draft article - full moon fights and trusting the youth

Discussion in 'E-Zine Articles' started by Dawn, Apr 19, 2008.

  1. Dawn

    Dawn New Member

    An elderly man told me a story about watching his lolo (grandfather) spar with other guys when he was just a little boy back in his province of Quezon. It was probably in the late 1940's - early 50's, and they called it "estokada."

    Under the light of the full moon, he watched his lolo and comrades dip their canes in oil and charcoal then spar. The person to get the most soot marks on his opponent wins. They fought without safety gear.

    I thought it was an amazing story and I asked if he had learned the art as well. Sadly, he said no. He had always wanted to learn, but their elders didn't want to pass it on. They feared that the skill might be misused, as the youth were often "mapusok" (impetuous).

    The old man’s story reminds me of the saying "necessity is the mother of innovation." Back during the war it was crucial for ordinary Filipinos to learn how to fight, but probably during a time of relative peace it was natural for some martial arts to die a natural death.

    Someone said that FMA is a warrior art first and foremost before it is a sport. I'm glad some styles have endured and flourished, that some elders trusted the youth, and that new masters have created their own styles even in the absence of war.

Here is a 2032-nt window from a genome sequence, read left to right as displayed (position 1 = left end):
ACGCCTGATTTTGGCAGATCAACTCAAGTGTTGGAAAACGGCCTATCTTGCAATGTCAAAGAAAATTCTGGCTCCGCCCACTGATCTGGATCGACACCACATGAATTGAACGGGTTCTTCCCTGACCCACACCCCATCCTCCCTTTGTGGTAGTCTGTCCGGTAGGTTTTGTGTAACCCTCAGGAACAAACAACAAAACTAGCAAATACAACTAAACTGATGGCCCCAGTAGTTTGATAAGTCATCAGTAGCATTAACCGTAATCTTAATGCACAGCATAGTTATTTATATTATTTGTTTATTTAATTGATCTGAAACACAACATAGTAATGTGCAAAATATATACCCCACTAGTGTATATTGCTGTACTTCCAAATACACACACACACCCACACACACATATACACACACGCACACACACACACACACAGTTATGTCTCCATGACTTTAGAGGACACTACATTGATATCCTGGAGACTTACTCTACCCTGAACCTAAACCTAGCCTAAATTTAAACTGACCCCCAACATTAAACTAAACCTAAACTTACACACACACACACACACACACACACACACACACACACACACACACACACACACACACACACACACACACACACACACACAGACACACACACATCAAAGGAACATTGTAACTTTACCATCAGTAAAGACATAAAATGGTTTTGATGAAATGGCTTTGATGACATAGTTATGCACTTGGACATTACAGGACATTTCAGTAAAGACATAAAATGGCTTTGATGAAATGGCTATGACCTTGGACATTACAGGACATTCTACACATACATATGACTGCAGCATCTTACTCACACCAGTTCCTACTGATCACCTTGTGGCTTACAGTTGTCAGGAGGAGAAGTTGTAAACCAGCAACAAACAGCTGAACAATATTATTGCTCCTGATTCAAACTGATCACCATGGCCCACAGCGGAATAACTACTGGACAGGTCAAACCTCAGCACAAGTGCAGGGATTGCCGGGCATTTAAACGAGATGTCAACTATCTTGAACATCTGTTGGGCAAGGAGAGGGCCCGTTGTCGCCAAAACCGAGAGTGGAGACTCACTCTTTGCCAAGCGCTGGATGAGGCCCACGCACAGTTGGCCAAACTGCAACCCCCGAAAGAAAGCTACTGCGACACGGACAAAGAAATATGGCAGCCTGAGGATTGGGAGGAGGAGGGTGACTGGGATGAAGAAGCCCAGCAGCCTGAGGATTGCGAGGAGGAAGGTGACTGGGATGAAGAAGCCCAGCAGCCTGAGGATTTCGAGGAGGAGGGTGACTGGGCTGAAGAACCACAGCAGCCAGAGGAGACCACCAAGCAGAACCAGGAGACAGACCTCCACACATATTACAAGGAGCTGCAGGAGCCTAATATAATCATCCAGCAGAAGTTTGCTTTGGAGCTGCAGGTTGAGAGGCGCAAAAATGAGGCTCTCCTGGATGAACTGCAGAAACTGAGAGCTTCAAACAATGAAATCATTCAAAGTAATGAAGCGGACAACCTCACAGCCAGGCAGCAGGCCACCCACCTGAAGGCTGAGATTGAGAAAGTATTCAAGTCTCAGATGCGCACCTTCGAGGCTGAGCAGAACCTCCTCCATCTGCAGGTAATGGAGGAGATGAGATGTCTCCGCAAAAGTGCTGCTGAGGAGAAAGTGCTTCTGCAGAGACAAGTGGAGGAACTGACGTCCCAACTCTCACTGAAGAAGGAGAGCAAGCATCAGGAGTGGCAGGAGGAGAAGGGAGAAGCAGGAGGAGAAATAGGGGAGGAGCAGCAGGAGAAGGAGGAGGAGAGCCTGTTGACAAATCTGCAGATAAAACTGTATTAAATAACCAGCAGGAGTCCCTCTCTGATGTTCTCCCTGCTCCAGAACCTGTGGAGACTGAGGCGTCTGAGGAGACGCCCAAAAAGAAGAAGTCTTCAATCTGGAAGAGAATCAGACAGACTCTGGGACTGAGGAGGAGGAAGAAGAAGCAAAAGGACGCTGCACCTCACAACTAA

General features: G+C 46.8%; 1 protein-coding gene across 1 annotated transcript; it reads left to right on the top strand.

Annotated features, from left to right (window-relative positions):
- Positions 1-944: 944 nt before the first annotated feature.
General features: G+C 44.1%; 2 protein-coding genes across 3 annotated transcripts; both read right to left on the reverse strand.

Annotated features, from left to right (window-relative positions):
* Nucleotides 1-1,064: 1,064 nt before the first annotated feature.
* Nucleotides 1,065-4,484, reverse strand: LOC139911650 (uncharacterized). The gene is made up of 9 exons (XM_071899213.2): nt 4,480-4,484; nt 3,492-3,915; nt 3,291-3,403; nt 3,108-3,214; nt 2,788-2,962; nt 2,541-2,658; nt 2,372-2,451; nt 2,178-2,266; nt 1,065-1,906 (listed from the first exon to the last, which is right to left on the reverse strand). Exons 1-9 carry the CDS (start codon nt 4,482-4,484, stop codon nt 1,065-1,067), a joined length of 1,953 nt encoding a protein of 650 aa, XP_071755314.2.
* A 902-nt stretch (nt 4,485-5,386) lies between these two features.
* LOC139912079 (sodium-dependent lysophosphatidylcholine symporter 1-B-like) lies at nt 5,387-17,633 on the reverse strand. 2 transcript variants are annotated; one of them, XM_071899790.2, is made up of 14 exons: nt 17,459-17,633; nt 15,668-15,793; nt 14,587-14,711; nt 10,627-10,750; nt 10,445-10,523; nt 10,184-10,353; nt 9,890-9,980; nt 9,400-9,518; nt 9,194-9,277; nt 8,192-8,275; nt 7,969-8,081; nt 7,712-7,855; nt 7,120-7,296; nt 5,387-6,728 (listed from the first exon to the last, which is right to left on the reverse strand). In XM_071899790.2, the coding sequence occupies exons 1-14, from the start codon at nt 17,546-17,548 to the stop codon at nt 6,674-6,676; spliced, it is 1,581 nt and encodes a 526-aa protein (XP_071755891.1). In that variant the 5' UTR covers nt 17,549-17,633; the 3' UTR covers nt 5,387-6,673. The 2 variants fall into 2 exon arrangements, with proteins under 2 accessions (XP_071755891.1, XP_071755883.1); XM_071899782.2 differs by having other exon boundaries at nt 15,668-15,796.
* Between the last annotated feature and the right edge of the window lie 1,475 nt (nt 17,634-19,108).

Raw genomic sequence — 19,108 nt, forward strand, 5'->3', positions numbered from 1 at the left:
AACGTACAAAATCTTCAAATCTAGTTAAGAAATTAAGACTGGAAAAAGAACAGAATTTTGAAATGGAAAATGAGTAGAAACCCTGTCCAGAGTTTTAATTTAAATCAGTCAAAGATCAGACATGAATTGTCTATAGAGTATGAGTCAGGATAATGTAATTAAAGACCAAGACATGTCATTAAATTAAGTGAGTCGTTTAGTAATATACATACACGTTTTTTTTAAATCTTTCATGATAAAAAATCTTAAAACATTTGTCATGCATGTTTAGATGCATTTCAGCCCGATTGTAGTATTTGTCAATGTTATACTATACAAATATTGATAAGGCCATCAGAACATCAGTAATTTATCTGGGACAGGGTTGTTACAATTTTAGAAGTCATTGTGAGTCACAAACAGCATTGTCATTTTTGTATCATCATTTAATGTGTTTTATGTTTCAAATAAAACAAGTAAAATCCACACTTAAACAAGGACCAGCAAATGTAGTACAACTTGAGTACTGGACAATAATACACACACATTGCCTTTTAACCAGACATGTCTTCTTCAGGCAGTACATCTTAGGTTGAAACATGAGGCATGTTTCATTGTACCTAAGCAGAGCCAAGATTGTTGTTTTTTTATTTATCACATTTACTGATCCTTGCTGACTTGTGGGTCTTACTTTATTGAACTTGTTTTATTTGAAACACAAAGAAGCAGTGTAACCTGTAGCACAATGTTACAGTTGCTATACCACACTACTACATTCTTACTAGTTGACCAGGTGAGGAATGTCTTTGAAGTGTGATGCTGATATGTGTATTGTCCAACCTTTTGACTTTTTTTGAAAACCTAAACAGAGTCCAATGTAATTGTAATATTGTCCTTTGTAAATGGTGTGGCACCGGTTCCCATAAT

Hi Bob, is the general idea of this draft article ok for inclusion in your e-zine? I was thinking of expanding it further by researching the lesser known fma in the Philippines or the estimated number of active systems being practiced.. what do you think? Has it been written about before? Is the first person point of view ok or does it seem too.. bloggy?

    By the way you mentioned that the articles be preferably written by acknowledged experts... I'm nobody in the martial arts world, I just like to write a lot, way before I started learning how to hit people with sticks.

    Best,
    Dawn


     

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